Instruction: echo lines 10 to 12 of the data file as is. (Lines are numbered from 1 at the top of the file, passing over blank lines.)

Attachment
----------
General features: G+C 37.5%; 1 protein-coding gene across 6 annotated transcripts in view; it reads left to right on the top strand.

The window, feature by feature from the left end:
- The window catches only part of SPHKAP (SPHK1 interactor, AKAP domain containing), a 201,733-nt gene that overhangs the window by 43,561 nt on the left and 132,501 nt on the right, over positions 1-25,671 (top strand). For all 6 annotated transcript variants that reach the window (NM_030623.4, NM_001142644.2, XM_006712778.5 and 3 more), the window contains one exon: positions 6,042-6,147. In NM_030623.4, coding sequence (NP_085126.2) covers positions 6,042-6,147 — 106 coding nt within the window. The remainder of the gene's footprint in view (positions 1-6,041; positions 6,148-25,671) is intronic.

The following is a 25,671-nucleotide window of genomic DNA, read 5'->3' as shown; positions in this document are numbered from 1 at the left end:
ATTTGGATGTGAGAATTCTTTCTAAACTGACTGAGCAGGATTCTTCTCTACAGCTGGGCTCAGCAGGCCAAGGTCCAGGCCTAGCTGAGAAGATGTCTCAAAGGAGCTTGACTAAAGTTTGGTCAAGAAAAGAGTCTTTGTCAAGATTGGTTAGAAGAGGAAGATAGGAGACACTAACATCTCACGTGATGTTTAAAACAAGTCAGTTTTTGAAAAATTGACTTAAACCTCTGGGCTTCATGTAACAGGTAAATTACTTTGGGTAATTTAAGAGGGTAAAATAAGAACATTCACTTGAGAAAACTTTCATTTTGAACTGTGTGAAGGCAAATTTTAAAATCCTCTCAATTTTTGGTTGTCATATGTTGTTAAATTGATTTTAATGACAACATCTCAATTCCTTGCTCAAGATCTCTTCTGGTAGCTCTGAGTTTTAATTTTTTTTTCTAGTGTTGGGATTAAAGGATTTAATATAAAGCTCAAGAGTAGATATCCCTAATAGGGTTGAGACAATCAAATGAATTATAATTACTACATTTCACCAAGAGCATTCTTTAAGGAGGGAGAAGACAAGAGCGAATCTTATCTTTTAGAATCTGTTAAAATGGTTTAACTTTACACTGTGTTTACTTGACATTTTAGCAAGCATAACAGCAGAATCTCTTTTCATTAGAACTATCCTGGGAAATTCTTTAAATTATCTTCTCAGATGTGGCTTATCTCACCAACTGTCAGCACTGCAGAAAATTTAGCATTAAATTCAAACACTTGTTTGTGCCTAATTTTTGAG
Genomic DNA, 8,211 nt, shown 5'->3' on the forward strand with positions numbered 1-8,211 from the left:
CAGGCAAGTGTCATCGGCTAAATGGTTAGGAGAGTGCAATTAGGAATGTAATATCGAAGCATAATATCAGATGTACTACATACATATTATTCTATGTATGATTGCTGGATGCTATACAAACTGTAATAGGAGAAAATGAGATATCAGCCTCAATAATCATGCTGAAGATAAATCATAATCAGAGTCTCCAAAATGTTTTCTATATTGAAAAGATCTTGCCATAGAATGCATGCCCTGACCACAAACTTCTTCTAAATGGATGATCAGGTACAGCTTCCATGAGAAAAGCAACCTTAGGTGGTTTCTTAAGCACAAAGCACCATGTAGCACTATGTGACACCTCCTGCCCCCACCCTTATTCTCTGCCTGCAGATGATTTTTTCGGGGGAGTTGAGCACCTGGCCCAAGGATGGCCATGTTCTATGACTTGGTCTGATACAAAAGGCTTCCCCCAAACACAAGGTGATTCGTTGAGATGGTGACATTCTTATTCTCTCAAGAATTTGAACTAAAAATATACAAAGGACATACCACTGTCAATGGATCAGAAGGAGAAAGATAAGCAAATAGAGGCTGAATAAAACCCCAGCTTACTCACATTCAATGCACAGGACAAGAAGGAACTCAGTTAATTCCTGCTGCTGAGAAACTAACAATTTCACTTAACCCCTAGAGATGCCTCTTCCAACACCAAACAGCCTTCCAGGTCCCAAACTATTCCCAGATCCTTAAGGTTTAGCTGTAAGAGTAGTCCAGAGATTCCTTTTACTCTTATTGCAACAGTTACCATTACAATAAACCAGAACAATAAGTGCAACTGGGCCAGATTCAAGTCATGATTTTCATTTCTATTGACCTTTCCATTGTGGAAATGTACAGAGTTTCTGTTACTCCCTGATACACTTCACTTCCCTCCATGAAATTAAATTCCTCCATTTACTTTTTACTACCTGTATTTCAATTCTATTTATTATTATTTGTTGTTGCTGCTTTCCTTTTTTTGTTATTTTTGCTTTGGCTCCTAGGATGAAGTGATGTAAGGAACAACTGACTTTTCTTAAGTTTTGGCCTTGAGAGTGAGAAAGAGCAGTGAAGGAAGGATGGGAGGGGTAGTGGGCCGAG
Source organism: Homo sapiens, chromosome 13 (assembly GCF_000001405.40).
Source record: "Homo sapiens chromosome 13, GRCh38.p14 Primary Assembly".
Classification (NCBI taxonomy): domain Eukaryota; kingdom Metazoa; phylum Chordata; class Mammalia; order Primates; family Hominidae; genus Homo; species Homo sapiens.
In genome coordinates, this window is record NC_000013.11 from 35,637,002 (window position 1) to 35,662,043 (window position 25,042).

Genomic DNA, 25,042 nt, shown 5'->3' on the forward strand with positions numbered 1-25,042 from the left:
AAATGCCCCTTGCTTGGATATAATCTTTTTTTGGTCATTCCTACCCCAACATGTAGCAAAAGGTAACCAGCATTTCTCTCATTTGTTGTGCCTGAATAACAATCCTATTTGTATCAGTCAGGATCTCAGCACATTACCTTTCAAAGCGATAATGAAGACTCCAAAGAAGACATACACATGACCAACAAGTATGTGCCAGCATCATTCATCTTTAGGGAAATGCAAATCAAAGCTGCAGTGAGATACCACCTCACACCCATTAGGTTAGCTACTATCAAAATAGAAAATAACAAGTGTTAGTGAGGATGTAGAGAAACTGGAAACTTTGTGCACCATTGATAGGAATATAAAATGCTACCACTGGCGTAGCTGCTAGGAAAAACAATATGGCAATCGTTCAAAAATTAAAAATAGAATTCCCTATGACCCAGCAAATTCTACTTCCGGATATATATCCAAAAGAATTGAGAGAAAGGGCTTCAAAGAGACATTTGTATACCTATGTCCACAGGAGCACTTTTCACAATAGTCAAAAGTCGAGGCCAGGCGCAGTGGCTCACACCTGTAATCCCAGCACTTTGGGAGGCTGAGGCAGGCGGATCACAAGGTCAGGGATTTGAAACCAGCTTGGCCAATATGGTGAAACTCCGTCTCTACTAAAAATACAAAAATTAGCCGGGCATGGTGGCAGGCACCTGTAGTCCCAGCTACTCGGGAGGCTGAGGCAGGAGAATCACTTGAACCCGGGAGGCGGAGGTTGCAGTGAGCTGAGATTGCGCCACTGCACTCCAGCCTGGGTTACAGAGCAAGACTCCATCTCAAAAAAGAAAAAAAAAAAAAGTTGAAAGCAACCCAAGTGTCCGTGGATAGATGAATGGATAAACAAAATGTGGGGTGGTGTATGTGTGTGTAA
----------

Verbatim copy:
Classification (NCBI taxonomy): domain Eukaryota; kingdom Metazoa; phylum Chordata; class Mammalia; order Primates; family Hominidae; genus Homo; species Homo sapiens.
In genome coordinates, this window is record NC_000013.11 from 35,637,002 (window position 1) to 35,662,043 (window position 25,042).

Genomic DNA, 25,042 nt, shown 5'->3' on the forward strand with positions numbered 1-25,042 from the left: